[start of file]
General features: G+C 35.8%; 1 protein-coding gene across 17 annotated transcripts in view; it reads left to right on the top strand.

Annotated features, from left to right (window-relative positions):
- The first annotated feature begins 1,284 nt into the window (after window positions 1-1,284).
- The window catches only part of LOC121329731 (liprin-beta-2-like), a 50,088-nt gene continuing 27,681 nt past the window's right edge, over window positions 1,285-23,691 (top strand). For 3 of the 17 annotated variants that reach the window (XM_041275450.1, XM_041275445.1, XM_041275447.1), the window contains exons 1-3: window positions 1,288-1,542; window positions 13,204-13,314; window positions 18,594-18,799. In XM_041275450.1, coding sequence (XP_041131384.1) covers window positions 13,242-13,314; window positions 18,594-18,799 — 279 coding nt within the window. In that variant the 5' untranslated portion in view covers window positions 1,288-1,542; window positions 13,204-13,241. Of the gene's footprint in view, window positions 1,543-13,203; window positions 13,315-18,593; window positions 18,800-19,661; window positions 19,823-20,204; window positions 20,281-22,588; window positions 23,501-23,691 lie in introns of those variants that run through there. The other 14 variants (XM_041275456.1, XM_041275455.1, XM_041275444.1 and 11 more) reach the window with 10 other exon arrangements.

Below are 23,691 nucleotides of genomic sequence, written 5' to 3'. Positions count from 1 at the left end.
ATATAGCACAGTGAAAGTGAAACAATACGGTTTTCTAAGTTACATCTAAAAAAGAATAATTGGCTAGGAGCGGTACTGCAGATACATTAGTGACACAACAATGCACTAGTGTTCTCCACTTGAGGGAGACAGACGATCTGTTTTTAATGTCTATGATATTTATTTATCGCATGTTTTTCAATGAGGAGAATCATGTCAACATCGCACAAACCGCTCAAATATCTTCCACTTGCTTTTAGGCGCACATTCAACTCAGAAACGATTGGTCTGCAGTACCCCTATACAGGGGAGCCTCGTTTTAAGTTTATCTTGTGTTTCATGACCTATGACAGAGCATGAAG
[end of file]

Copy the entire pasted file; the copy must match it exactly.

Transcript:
General features: G+C 35.8%; 1 protein-coding gene across 17 annotated transcripts in view; it reads left to right on the top strand.

Annotated features, from left to right (window-relative positions):
- The first annotated feature begins 1,284 nt into the window (after window positions 1-1,284).
- The window catches only part of LOC121329731 (liprin-beta-2-like), a 50,088-nt gene continuing 27,681 nt past the window's right edge, over window positions 1,285-23,691 (top strand). For 3 of the 17 annotated variants that reach the window (XM_041275450.1, XM_041275445.1, XM_041275447.1), the window contains exons 1-3: window positions 1,288-1,542; window positions 13,204-13,314; window positions 18,594-18,799. In XM_041275450.1, coding sequence (XP_041131384.1) covers window positions 13,242-13,314; window positions 18,594-18,799 — 279 coding nt within the window. In that variant the 5' untranslated portion in view covers window positions 1,288-1,542; window positions 13,204-13,241. Of the gene's footprint in view, window positions 1,543-13,203; window positions 13,315-18,593; window positions 18,800-19,661; window positions 19,823-20,204; window positions 20,281-22,588; window positions 23,501-23,691 lie in introns of those variants that run through there. The other 14 variants (XM_041275456.1, XM_041275455.1, XM_041275444.1 and 11 more) reach the window with 10 other exon arrangements.

Below are 23,691 nucleotides of genomic sequence, written 5' to 3'. Positions count from 1 at the left end.
ATATAGCACAGTGAAAGTGAAACAATACGGTTTTCTAAGTTACATCTAAAAAAGAATAATTGGCTAGGAGCGGTACTGCAGATACATTAGTGACACAACAATGCACTAGTGTTCTCCACTTGAGGGAGACAGACGATCTGTTTTTAATGTCTATGATATTTATTTATCGCATGTTTTTCAATGAGGAGAATCATGTCAACATCGCACAAACCGCTCAAATATCTTCCACTTGCTTTTAGGCGCACATTCAACTCAGAAACGATTGGTCTGCAGTACCCCTATACAGGGGAGCCTCGTTTTAAGTTTATCTTGTGTTTCATGACCTATGACAGAGCATGAAG